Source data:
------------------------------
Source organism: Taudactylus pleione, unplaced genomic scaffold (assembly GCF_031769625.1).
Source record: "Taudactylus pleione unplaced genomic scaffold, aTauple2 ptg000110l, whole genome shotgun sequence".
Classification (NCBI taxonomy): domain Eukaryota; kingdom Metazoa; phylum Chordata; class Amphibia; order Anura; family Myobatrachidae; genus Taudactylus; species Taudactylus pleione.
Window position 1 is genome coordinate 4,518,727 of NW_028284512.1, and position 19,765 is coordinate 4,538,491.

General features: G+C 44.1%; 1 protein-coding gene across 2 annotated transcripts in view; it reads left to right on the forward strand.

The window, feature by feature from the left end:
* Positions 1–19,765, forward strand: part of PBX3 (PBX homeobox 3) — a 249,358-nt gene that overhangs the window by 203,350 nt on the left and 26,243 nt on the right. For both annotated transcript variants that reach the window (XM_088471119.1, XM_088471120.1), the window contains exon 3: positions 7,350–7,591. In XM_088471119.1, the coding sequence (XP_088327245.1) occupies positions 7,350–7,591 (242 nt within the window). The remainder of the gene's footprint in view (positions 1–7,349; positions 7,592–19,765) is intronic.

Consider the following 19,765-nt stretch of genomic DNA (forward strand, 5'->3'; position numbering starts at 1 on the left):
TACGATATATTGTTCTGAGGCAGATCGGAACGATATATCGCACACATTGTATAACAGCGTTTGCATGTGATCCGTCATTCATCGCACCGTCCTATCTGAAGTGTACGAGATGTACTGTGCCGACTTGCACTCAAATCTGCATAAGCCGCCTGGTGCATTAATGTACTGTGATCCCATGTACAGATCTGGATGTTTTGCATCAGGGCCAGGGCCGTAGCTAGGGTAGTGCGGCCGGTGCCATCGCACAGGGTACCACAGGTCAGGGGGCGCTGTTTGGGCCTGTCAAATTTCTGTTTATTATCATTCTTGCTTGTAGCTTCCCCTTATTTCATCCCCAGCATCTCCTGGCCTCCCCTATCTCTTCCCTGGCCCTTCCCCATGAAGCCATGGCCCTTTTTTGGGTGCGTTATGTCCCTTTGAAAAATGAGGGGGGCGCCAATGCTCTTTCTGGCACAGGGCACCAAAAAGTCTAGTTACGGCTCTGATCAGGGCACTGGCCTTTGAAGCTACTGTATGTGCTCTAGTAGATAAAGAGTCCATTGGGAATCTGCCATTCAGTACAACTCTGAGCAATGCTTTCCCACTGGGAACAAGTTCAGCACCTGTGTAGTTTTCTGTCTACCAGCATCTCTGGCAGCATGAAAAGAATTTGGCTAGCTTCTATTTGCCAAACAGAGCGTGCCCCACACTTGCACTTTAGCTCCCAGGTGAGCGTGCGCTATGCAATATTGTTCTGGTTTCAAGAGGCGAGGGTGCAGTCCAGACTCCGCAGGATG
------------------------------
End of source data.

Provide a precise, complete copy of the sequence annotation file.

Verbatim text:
Source organism: Taudactylus pleione, unplaced genomic scaffold (assembly GCF_031769625.1).
Source record: "Taudactylus pleione unplaced genomic scaffold, aTauple2 ptg000110l, whole genome shotgun sequence".
Classification (NCBI taxonomy): domain Eukaryota; kingdom Metazoa; phylum Chordata; class Amphibia; order Anura; family Myobatrachidae; genus Taudactylus; species Taudactylus pleione.
Window position 1 is genome coordinate 4,518,727 of NW_028284512.1, and position 19,765 is coordinate 4,538,491.

General features: G+C 44.1%; 1 protein-coding gene across 2 annotated transcripts in view; it reads left to right on the forward strand.

The window, feature by feature from the left end:
* Positions 1–19,765, forward strand: part of PBX3 (PBX homeobox 3) — a 249,358-nt gene that overhangs the window by 203,350 nt on the left and 26,243 nt on the right. For both annotated transcript variants that reach the window (XM_088471119.1, XM_088471120.1), the window contains exon 3: positions 7,350–7,591. In XM_088471119.1, the coding sequence (XP_088327245.1) occupies positions 7,350–7,591 (242 nt within the window). The remainder of the gene's footprint in view (positions 1–7,349; positions 7,592–19,765) is intronic.

Consider the following 19,765-nt stretch of genomic DNA (forward strand, 5'->3'; position numbering starts at 1 on the left):
TACGATATATTGTTCTGAGGCAGATCGGAACGATATATCGCACACATTGTATAACAGCGTTTGCATGTGATCCGTCATTCATCGCACCGTCCTATCTGAAGTGTACGAGATGTACTGTGCCGACTTGCACTCAAATCTGCATAAGCCGCCTGGTGCATTAATGTACTGTGATCCCATGTACAGATCTGGATGTTTTGCATCAGGGCCAGGGCCGTAGCTAGGGTAGTGCGGCCGGTGCCATCGCACAGGGTACCACAGGTCAGGGGGCGCTGTTTGGGCCTGTCAAATTTCTGTTTATTATCATTCTTGCTTGTAGCTTCCCCTTATTTCATCCCCAGCATCTCCTGGCCTCCCCTATCTCTTCCCTGGCCCTTCCCCATGAAGCCATGGCCCTTTTTTGGGTGCGTTATGTCCCTTTGAAAAATGAGGGGGGCGCCAATGCTCTTTCTGGCACAGGGCACCAAAAAGTCTAGTTACGGCTCTGATCAGGGCACTGGCCTTTGAAGCTACTGTATGTGCTCTAGTAGATAAAGAGTCCATTGGGAATCTGCCATTCAGTACAACTCTGAGCAATGCTTTCCCACTGGGAACAAGTTCAGCACCTGTGTAGTTTTCTGTCTACCAGCATCTCTGGCAGCATGAAAAGAATTTGGCTAGCTTCTATTTGCCAAACAGAGCGTGCCCCACACTTGCACTTTAGCTCCCAGGTGAGCGTGCGCTATGCAATATTGTTCTGGTTTCAAGAGGCGAGGGTGCAGTCCAGACTCCGCAGGATG